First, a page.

And the Illusions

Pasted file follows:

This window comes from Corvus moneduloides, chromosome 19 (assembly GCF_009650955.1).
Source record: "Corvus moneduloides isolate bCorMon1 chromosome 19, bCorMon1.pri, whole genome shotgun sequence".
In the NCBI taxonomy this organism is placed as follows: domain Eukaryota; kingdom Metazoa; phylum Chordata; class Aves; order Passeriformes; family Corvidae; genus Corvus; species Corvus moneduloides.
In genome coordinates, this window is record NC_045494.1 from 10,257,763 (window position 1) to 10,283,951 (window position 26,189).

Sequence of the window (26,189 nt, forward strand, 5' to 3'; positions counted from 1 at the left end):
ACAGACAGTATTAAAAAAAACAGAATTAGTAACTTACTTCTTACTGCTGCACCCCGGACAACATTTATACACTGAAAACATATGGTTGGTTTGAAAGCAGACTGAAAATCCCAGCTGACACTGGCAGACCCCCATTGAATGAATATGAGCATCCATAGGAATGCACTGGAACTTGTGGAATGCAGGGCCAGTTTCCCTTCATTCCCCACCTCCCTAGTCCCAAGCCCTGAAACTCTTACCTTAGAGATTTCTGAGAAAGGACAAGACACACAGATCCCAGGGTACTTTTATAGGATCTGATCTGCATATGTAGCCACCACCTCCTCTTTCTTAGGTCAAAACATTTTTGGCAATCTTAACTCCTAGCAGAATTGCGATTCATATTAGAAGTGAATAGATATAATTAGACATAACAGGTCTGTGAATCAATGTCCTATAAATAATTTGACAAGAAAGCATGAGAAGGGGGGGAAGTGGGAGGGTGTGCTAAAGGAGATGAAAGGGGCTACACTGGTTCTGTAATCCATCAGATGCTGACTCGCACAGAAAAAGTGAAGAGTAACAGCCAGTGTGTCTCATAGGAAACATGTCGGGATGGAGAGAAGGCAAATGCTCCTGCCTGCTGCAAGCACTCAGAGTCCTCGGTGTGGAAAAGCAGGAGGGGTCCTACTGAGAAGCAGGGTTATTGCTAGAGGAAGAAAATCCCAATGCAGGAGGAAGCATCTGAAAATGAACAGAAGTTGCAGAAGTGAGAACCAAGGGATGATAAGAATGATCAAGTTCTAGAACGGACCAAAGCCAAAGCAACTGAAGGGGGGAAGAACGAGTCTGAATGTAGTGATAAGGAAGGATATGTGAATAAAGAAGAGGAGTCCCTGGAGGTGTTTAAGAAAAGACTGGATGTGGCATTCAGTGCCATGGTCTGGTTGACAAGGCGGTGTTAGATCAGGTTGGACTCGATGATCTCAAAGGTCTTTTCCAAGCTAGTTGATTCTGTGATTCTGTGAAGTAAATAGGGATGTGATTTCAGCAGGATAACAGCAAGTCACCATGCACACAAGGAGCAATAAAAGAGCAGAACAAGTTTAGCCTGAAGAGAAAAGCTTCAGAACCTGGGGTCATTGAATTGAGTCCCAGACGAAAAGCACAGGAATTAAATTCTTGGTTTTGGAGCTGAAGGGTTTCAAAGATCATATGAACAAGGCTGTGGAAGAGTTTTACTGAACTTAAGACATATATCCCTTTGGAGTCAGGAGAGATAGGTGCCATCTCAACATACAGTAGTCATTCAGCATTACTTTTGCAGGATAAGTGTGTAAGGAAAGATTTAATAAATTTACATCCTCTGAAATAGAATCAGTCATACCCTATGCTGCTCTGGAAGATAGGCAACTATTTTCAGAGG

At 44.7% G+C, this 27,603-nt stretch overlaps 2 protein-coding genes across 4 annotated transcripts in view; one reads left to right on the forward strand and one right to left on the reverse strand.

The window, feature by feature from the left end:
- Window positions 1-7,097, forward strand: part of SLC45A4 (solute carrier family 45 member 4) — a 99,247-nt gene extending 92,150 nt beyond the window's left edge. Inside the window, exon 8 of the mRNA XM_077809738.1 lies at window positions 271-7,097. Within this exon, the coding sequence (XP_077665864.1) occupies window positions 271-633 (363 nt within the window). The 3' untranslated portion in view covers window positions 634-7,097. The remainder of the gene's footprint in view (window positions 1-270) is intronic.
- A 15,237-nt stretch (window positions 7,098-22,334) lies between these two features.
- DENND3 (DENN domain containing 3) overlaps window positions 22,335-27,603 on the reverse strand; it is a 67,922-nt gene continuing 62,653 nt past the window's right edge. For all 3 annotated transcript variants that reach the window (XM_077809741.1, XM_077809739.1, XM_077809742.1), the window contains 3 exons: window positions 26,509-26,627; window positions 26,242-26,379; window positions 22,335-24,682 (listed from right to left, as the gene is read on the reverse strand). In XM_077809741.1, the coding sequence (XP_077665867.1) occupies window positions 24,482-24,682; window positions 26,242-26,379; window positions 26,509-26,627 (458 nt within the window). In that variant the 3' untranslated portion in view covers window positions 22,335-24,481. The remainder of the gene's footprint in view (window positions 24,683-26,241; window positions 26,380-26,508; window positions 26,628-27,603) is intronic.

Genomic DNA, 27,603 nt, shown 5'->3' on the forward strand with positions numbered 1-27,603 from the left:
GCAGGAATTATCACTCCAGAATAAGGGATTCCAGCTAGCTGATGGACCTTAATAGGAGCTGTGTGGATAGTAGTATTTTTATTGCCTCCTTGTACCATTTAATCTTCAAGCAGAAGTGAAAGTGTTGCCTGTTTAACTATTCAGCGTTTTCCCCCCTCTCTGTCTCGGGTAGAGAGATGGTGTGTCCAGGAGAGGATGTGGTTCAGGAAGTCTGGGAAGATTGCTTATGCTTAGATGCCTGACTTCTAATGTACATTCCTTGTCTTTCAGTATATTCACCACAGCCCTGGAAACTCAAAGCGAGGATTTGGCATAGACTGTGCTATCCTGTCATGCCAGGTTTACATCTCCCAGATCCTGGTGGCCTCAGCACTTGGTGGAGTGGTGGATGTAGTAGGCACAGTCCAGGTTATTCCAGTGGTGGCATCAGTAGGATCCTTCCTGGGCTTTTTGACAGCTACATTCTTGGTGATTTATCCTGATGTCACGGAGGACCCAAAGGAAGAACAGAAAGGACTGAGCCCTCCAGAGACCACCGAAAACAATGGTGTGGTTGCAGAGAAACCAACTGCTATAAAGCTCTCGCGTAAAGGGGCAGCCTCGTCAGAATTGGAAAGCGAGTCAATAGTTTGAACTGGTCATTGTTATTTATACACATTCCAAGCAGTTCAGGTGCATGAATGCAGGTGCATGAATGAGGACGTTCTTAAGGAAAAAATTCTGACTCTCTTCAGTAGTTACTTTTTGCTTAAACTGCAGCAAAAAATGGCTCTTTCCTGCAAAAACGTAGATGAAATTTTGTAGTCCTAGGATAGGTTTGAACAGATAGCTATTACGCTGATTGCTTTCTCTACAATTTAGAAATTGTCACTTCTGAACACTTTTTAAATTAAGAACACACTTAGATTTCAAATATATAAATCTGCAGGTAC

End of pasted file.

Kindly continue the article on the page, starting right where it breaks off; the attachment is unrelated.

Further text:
'THE BEST KEPT SECRET ON STRONG - ISLAND' We had a band called the 'Majectics' at times The Mighty Majestics'. The band played for all kinds of events and social functions. One time we were the opening act for Count Basie at Tangle Wood Park in a small town called Lakeview. We would do gigs, dances, mostly at clubs like the Malibu right on Jones Beeach. Other times we would play at the Elks club in Hempstead, where I'm from. On weekends we would sneak in the back door and watch Bernhard 'Pretty Purdy,' later to become Aretha Franklins' drummer and musical director I'll never forget the time we played at Jackie Robinsons' mansion in Connecticut. They had two 'great danes' and they each had their own room, as big as my room back home! Speaking of back home, in downtown Hempstead often referred to as the 'village' there were two movie theatres, the Calderone and the Rivoli. On occasions though they would have live concerts with groups and bands from Motown and more! From atop the balcony I got to see the greatest acts from the late 60's to the eaarly 70's. We rarely missed a show because here we could get ideas for our own band! One time we played at Jimmy nottinghams house on Carolina Avenue in Hempstead. I lived right around the corner on Alabama Avenue. The Nottinghams had a built in swimming pool, diving boards, the works. Nottingham was a staff musician at CBS until '73. In '70 he opened his own club in St. Albans. He had played with Lionel Hampton, Count Basie, Ray Charles abd Dizzy Gillespie. His son played football in high school and was expected to do good in the pros. Hempstead had a rich sports tracition, having produced greats that include former football star John Mackey abnd basketball whiz Al Williams. Unbeknownst to many, Julius Erving was raised in Hempstead before moving to Roosevelt. One can remember ther being a lot of tension in the air somewhere between 68 and 72. Ironcially we have a similar situation today with the Roosevelt Schools. 'A real story of a breakdown of society and community.' During the summer months we would travel to all the different towns of Long Island. Lakeview, Roosevelt, Rockville Centre, Long Beach, Inwood, Far Rockaway and Freeport. A truck called the Teen Canteen would roll into the parks projects of these towns, open up it's side turn on it's lights, and it was show time. My group was a showband. We would bust out in green and black uniforms with short jackets or pink and white uniforms with long vests! James Brown and Sly Stone were very popular at that time. We did a lot of their songs with choreography, singing and everything. I can remember Dr.'J' getting his flying act together on the basketball court as we were pumpin' out the funk in Roosevelt Park. The Teen-Canteen was a community oriented project so the people would come out, making it intense and beautiful. The music of Alonzo Gardner and the Illusions is of that time! ALONZO GARDNER What I hear wheb I drop this one on is shades of Clarence Carter singing Son of Hickory Holler's Tramp ;Pee Wee Crayton with Johnny Otis show; James Brown down on one knee pleading that it's a man's world. What I hear in essence is a throwback to the Stax-Volt revue, to southern soul that wasn't afraid to be downright country even as it swung horn charts as sophisticated as those Quincey Jones and Frank Foster wrote for Ray Charles back in the fifties. The music of Alonzo Gardner and the Illusions is what rhytthm adn blues was just as Jamaes Brown was turning it into the funk; tales of love and woe lollygagging along on lumbering bass lines and chicken-licken guitar scratches that undergird vocals that owe more to, say Blind Lemon Jefforson than Marvin Gaye. This is music with roots so deep into primal days of Muscle Shoals and Memphis jam sessions you might suspect it to be but a parody here in the age of the Linn Drum and sewuenced Synclavier. But it ain't. It's heaaartfelt, downhomey, finger-poppin good old soul music with sax solos like King Curtis used to play and bass lines like Duck Dunn used to stroll along with, wnd if it ain't quite the latest thang it ain't defunkt either and maybe those rebels knew more thatn they let on when they said the wouth would rise again. You have only suspect they didn't know it would be on the goodfoot and not from the shadow of defeat. GREG TATE.